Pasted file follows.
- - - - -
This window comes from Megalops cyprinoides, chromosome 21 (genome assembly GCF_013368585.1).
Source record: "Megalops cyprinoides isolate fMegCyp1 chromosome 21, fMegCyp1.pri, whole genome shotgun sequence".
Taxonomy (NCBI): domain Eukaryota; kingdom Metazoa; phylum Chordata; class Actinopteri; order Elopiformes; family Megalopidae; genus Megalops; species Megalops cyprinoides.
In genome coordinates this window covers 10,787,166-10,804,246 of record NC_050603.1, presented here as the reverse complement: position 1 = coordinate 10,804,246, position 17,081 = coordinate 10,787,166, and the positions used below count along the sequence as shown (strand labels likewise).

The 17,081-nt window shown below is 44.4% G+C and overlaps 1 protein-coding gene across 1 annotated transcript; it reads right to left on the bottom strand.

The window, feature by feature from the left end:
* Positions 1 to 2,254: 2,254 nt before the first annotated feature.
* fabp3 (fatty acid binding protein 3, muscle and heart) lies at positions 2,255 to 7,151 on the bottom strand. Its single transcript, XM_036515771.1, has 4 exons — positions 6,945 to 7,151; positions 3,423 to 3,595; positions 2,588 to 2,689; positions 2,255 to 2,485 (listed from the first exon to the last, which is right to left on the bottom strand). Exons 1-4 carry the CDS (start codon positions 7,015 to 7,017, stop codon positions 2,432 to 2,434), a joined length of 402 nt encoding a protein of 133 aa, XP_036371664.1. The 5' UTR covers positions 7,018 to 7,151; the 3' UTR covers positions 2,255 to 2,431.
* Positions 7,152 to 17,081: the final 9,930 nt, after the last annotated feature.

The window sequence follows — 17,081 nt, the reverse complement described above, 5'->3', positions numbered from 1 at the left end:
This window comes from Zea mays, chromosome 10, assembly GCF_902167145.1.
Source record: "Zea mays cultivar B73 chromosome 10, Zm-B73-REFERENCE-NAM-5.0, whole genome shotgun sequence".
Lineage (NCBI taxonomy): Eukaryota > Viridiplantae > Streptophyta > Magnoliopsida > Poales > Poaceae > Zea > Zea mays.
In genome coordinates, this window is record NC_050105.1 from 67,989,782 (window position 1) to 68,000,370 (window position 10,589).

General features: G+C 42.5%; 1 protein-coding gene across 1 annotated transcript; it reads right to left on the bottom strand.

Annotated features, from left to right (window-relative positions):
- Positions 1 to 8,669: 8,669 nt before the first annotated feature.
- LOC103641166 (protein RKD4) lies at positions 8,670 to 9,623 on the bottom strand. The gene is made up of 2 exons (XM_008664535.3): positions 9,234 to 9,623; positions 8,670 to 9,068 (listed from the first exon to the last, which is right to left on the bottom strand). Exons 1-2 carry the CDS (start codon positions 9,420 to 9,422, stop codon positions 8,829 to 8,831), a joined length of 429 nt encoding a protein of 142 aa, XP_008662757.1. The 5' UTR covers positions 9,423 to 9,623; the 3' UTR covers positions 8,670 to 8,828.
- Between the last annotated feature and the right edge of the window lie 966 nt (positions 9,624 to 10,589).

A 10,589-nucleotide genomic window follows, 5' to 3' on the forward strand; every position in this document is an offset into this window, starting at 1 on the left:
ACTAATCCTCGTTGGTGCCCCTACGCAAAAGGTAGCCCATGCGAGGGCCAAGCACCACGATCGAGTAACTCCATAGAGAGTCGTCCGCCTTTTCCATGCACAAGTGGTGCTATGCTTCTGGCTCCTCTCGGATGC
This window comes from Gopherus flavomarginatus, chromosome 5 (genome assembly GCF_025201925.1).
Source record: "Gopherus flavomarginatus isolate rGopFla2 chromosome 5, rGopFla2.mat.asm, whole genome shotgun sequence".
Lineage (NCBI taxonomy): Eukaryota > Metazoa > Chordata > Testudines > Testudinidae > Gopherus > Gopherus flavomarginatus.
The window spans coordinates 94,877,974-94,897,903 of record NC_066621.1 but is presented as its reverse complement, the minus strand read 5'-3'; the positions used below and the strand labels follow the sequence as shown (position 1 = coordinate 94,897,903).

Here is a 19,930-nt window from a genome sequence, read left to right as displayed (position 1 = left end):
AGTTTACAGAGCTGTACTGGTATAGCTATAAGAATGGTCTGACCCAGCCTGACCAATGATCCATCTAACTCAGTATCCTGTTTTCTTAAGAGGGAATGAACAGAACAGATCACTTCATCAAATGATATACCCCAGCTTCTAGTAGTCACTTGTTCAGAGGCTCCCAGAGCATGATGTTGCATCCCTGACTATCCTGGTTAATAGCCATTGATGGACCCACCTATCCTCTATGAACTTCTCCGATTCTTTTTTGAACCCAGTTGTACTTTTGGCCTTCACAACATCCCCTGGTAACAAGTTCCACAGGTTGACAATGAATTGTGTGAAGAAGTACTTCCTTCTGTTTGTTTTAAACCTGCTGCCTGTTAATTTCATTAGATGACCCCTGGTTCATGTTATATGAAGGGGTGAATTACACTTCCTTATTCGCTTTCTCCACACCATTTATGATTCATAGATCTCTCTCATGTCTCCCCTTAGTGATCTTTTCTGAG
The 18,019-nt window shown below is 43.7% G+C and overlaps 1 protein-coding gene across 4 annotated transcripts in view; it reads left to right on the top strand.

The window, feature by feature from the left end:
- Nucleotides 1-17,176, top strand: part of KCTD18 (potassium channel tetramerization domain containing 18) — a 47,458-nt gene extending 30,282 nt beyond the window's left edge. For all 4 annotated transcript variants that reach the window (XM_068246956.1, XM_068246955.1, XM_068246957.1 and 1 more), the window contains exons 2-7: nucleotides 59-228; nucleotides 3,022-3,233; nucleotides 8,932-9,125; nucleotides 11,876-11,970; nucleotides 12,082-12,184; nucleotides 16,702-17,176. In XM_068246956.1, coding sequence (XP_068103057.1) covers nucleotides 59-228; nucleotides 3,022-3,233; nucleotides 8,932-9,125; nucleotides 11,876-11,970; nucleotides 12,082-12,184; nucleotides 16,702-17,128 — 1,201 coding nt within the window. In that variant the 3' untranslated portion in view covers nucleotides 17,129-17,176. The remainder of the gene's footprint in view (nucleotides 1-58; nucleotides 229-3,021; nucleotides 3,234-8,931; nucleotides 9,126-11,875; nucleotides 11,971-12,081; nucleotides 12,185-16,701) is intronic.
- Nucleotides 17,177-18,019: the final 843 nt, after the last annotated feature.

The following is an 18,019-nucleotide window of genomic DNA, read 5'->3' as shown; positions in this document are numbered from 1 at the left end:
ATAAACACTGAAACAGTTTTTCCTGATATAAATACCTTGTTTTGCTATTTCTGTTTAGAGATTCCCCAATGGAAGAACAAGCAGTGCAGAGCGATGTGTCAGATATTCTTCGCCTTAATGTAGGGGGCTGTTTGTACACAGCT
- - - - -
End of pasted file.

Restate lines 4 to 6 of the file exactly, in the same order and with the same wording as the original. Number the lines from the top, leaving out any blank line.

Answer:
In genome coordinates this window covers 10,787,166-10,804,246 of record NC_050603.1, presented here as the reverse complement: position 1 = coordinate 10,804,246, position 17,081 = coordinate 10,787,166, and the positions used below count along the sequence as shown (strand labels likewise).

The 17,081-nt window shown below is 44.4% G+C and overlaps 1 protein-coding gene across 1 annotated transcript; it reads right to left on the bottom strand.

The window, feature by feature from the left end: